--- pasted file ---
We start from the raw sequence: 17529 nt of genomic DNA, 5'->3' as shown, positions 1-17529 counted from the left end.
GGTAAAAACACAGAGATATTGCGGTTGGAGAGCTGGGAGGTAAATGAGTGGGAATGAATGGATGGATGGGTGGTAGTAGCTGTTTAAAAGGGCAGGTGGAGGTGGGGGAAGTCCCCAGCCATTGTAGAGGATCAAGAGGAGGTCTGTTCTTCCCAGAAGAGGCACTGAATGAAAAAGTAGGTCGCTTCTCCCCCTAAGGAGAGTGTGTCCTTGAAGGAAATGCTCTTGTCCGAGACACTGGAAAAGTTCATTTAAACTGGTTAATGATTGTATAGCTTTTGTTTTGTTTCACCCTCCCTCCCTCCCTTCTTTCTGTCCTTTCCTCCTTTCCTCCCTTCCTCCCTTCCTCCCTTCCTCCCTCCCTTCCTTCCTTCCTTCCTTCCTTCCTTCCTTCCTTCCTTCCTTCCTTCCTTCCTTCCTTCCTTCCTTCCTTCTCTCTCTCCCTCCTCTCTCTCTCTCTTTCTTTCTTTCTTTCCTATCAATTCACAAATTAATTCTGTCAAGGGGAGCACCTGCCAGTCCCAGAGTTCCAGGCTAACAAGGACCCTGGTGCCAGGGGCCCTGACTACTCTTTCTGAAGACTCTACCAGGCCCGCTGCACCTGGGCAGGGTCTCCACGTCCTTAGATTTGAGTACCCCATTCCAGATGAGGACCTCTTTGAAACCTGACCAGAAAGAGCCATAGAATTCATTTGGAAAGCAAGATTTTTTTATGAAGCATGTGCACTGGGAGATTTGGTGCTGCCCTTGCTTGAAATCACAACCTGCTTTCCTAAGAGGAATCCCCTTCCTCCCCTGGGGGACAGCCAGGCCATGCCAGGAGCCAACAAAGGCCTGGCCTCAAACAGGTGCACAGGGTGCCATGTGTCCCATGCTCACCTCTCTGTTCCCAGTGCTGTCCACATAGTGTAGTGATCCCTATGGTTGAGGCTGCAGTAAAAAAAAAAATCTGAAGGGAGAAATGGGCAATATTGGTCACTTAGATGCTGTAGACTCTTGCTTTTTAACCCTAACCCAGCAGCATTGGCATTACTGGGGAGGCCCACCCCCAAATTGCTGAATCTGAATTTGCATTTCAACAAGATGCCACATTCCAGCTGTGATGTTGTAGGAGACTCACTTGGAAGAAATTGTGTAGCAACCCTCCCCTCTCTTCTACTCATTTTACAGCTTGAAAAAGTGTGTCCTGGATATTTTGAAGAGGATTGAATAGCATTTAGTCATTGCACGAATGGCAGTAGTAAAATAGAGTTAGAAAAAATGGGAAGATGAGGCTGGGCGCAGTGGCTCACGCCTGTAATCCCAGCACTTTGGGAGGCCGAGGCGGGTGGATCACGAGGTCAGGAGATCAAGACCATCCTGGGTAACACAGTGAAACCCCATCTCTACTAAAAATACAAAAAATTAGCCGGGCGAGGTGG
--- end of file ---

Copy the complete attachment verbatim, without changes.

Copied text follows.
We start from the raw sequence: 17529 nt of genomic DNA, 5'->3' as shown, positions 1-17529 counted from the left end.
GGTAAAAACACAGAGATATTGCGGTTGGAGAGCTGGGAGGTAAATGAGTGGGAATGAATGGATGGATGGGTGGTAGTAGCTGTTTAAAAGGGCAGGTGGAGGTGGGGGAAGTCCCCAGCCATTGTAGAGGATCAAGAGGAGGTCTGTTCTTCCCAGAAGAGGCACTGAATGAAAAAGTAGGTCGCTTCTCCCCCTAAGGAGAGTGTGTCCTTGAAGGAAATGCTCTTGTCCGAGACACTGGAAAAGTTCATTTAAACTGGTTAATGATTGTATAGCTTTTGTTTTGTTTCACCCTCCCTCCCTCCCTTCTTTCTGTCCTTTCCTCCTTTCCTCCCTTCCTCCCTTCCTCCCTTCCTCCCTCCCTTCCTTCCTTCCTTCCTTCCTTCCTTCCTTCCTTCCTTCCTTCCTTCCTTCCTTCCTTCCTTCCTTCCTTCTCTCTCTCCCTCCTCTCTCTCTCTCTTTCTTTCTTTCTTTCCTATCAATTCACAAATTAATTCTGTCAAGGGGAGCACCTGCCAGTCCCAGAGTTCCAGGCTAACAAGGACCCTGGTGCCAGGGGCCCTGACTACTCTTTCTGAAGACTCTACCAGGCCCGCTGCACCTGGGCAGGGTCTCCACGTCCTTAGATTTGAGTACCCCATTCCAGATGAGGACCTCTTTGAAACCTGACCAGAAAGAGCCATAGAATTCATTTGGAAAGCAAGATTTTTTTATGAAGCATGTGCACTGGGAGATTTGGTGCTGCCCTTGCTTGAAATCACAACCTGCTTTCCTAAGAGGAATCCCCTTCCTCCCCTGGGGGACAGCCAGGCCATGCCAGGAGCCAACAAAGGCCTGGCCTCAAACAGGTGCACAGGGTGCCATGTGTCCCATGCTCACCTCTCTGTTCCCAGTGCTGTCCACATAGTGTAGTGATCCCTATGGTTGAGGCTGCAGTAAAAAAAAAAATCTGAAGGGAGAAATGGGCAATATTGGTCACTTAGATGCTGTAGACTCTTGCTTTTTAACCCTAACCCAGCAGCATTGGCATTACTGGGGAGGCCCACCCCCAAATTGCTGAATCTGAATTTGCATTTCAACAAGATGCCACATTCCAGCTGTGATGTTGTAGGAGACTCACTTGGAAGAAATTGTGTAGCAACCCTCCCCTCTCTTCTACTCATTTTACAGCTTGAAAAAGTGTGTCCTGGATATTTTGAAGAGGATTGAATAGCATTTAGTCATTGCACGAATGGCAGTAGTAAAATAGAGTTAGAAAAAATGGGAAGATGAGGCTGGGCGCAGTGGCTCACGCCTGTAATCCCAGCACTTTGGGAGGCCGAGGCGGGTGGATCACGAGGTCAGGAGATCAAGACCATCCTGGGTAACACAGTGAAACCCCATCTCTACTAAAAATACAAAAAATTAGCCGGGCGAGGTGG